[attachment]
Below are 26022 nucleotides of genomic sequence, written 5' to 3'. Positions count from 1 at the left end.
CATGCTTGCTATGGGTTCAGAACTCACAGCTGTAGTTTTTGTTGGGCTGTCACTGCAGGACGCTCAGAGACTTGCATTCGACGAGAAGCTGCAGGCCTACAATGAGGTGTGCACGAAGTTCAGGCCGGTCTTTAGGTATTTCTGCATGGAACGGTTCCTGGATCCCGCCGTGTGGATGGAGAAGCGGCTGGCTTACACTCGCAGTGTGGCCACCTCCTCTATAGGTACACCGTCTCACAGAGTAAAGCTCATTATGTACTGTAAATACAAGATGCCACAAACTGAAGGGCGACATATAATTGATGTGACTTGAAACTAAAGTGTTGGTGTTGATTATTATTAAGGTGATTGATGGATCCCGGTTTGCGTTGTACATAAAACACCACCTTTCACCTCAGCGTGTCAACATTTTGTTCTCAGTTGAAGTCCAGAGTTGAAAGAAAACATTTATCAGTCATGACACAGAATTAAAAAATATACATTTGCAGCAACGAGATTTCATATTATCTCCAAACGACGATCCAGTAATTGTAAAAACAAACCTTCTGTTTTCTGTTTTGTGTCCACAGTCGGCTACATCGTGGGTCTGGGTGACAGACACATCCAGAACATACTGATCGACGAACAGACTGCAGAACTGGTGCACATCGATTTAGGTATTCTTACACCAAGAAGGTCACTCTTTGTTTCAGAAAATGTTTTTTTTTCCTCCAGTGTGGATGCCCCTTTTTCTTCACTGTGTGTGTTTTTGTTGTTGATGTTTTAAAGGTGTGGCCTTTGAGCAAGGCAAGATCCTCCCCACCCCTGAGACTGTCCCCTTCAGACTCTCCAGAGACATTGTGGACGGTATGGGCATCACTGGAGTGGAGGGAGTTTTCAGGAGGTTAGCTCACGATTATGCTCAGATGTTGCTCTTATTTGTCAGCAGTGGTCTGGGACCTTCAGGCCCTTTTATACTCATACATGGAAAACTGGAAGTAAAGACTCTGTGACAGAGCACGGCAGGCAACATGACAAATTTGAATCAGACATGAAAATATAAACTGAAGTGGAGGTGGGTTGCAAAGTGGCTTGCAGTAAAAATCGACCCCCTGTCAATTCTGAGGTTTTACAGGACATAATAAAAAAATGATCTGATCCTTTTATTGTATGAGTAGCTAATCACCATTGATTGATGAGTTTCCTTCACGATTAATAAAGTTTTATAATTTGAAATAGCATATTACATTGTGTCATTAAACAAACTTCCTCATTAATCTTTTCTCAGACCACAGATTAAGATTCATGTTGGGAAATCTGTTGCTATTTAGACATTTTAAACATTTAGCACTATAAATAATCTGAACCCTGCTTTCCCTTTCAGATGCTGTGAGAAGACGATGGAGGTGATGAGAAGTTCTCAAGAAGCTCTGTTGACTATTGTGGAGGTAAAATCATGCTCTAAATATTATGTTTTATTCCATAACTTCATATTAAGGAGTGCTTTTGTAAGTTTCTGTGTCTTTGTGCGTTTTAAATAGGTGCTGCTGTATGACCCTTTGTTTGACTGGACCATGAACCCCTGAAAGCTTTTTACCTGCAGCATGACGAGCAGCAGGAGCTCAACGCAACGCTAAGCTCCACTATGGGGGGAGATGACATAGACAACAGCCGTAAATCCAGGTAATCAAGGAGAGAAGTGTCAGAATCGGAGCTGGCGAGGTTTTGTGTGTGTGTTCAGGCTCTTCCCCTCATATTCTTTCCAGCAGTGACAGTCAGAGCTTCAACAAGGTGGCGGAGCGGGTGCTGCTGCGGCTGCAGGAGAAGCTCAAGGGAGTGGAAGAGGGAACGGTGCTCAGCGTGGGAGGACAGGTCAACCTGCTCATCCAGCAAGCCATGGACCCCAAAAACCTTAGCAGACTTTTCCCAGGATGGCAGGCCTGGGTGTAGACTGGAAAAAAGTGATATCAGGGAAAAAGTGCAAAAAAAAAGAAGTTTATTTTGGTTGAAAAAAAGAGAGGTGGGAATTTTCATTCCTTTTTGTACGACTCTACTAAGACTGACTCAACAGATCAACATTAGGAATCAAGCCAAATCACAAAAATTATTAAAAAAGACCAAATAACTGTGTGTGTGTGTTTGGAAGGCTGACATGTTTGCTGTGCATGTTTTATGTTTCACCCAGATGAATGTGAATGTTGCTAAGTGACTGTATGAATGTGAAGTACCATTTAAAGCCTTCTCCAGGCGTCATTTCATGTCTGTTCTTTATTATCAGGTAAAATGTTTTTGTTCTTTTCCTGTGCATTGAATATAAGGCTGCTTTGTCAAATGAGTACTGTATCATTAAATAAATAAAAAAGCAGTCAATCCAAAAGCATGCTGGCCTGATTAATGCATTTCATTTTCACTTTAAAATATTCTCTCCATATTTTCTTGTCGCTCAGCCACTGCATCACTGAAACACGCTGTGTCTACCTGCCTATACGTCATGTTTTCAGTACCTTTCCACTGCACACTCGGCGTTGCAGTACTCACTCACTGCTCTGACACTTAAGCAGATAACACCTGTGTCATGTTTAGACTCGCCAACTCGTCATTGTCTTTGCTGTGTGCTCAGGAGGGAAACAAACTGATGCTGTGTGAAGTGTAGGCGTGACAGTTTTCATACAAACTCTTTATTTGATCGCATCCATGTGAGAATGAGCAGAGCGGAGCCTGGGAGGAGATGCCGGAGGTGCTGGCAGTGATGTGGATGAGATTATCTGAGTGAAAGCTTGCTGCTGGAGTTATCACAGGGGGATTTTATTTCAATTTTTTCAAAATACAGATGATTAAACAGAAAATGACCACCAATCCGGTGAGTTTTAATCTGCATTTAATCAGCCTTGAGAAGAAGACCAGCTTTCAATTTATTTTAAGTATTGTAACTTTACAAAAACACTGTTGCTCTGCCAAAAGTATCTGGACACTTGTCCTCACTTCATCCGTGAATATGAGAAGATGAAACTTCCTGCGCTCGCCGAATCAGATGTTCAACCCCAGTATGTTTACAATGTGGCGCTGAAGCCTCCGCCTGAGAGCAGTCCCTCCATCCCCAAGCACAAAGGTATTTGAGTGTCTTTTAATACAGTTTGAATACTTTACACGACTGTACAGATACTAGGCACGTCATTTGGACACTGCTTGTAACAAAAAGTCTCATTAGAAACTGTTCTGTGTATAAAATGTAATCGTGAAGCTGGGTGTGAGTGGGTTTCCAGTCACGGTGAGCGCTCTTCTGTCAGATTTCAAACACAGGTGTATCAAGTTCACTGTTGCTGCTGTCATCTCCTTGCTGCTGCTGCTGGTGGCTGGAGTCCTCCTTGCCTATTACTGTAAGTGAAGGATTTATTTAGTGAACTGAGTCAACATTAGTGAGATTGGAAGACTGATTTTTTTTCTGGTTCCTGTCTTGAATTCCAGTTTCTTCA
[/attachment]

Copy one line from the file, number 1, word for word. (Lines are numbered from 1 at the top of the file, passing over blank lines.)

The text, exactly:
Below are 26022 nucleotides of genomic sequence, written 5' to 3'. Positions count from 1 at the left end.